For the past ten years, I’ve been building an Open Source Intelligence (OSINT) tool called SpiderFoot , which is used to automate the collection and analysis of OSINT for attack surface management and threat intelligence. It’s open source, written in Python and is the top ranked project in many of the GitHub categories it’s in, with just short of 7,000 stars at the time of writing. A couple of years ago I also launched a SaaS version of SpiderFoot called SpiderFoot HX, but that’s another blog post (or series of posts!) for another day. This post covers what I’ve learned from that journey so far.
You’d rightly imagine that after ten years, SpiderFoot has become a pretty big part of my life. I spend most early mornings and late evenings “working” on it and I often talk about it with my wife, kids and friends. It’s brought me a lot of joy but also frustration at times.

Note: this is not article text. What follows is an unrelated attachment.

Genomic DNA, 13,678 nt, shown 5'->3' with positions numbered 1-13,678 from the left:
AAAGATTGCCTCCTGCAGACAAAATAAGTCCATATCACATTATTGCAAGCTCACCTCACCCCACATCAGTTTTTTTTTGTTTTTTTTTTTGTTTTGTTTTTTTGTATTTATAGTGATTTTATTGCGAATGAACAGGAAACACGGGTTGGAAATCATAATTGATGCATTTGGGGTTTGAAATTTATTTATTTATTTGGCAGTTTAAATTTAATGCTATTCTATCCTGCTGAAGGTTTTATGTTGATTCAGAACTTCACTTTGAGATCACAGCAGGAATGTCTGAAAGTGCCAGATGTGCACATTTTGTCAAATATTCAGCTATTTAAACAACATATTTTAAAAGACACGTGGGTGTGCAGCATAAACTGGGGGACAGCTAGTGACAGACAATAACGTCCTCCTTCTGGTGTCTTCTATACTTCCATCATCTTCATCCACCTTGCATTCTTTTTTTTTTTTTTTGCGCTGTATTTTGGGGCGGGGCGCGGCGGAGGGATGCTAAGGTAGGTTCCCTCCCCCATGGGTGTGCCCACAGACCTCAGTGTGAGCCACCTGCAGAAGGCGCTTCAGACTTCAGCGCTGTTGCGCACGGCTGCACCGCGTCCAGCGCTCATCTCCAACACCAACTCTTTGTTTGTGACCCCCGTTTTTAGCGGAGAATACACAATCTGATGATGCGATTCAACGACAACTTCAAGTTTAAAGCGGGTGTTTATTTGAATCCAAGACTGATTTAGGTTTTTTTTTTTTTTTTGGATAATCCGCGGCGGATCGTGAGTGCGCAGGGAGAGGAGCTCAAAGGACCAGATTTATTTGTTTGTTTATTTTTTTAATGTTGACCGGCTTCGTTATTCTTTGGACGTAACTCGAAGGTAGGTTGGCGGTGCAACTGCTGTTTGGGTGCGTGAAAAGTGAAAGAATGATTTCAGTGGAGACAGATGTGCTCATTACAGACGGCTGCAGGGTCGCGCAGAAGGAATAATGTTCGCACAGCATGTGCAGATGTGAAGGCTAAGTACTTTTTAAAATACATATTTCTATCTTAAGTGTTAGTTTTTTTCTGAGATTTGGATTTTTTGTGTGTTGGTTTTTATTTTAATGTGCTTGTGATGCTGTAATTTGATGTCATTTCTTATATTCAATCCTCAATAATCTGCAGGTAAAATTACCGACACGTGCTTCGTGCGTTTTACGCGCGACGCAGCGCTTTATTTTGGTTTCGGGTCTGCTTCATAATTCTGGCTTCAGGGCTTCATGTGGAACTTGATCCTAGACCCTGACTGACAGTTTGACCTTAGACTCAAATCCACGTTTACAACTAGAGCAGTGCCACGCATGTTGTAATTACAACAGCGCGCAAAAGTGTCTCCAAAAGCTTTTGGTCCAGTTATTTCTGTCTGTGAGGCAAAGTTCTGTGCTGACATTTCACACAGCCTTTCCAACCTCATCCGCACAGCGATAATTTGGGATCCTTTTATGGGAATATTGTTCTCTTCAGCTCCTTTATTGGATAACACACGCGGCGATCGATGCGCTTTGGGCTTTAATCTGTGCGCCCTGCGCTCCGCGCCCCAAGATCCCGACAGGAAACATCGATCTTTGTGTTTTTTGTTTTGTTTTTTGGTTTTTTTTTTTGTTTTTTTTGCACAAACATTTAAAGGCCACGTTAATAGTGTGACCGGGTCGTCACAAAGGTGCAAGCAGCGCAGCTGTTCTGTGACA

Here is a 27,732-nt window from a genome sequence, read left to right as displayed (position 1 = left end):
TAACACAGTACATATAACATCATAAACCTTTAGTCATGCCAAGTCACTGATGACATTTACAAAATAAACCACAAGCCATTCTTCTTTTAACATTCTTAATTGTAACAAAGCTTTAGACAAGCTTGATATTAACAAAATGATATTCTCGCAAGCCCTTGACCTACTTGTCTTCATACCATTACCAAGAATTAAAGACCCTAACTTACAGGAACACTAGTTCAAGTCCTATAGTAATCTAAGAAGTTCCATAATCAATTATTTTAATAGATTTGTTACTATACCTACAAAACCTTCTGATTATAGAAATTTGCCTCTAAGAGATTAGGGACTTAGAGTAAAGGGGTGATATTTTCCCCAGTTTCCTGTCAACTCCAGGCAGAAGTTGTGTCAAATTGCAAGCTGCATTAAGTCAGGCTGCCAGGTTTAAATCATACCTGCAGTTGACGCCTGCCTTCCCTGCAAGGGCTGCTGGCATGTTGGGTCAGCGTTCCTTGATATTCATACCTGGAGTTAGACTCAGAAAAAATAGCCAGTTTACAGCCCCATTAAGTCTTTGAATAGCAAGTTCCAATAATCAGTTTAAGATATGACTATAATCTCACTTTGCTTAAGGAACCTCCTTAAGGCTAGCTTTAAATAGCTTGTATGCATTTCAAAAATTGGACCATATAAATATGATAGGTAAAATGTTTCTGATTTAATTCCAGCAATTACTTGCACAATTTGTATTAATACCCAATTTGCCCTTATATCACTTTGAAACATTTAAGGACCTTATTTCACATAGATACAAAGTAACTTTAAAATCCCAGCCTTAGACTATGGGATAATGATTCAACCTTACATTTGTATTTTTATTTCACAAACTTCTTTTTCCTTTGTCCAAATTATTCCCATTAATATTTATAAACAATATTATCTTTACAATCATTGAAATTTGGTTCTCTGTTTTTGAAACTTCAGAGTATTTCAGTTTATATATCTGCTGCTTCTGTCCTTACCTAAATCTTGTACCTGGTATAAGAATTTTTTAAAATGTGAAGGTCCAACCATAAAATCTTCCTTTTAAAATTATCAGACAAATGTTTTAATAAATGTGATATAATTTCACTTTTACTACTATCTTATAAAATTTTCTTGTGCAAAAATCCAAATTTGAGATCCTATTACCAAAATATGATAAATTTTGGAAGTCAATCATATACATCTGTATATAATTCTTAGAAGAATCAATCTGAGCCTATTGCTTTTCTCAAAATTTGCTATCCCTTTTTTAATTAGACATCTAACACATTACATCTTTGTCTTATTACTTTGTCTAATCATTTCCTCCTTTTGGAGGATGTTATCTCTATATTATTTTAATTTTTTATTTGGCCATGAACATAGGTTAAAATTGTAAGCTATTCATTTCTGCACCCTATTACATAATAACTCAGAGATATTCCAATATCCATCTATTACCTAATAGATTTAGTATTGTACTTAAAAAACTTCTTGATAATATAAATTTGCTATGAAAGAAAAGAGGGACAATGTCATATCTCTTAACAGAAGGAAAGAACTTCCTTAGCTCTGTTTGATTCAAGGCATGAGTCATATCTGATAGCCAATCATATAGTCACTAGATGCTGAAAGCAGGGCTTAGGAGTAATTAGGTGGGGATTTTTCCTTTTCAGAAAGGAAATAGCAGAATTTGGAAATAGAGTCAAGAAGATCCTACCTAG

So now feels like a good point in time to take a step back, reflect and try to draw out the lessons I’ve learned and internalized over these years. I’m writing this in part for my own benefit, but also in the hope it will help others who might be on a similar journey with their own open source project, or may be considering starting one but have been holding themselves back.